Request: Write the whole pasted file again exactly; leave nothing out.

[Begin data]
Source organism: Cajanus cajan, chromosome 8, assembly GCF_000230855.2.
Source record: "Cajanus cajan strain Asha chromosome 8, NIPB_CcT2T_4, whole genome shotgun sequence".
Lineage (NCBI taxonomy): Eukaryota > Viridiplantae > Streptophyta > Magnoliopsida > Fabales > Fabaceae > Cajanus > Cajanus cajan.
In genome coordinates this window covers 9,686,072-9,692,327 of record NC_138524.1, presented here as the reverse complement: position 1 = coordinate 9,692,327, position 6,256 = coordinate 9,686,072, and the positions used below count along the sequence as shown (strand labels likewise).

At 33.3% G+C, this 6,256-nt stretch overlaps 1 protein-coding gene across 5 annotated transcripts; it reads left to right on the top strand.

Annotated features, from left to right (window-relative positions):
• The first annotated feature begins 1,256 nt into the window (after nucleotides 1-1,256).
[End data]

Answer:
Source organism: Cajanus cajan, chromosome 8, assembly GCF_000230855.2.
Source record: "Cajanus cajan strain Asha chromosome 8, NIPB_CcT2T_4, whole genome shotgun sequence".
Lineage (NCBI taxonomy): Eukaryota > Viridiplantae > Streptophyta > Magnoliopsida > Fabales > Fabaceae > Cajanus > Cajanus cajan.
In genome coordinates this window covers 9,686,072-9,692,327 of record NC_138524.1, presented here as the reverse complement: position 1 = coordinate 9,692,327, position 6,256 = coordinate 9,686,072, and the positions used below count along the sequence as shown (strand labels likewise).

At 33.3% G+C, this 6,256-nt stretch overlaps 1 protein-coding gene across 5 annotated transcripts; it reads left to right on the top strand.

Annotated features, from left to right (window-relative positions):
• The first annotated feature begins 1,256 nt into the window (after nucleotides 1-1,256).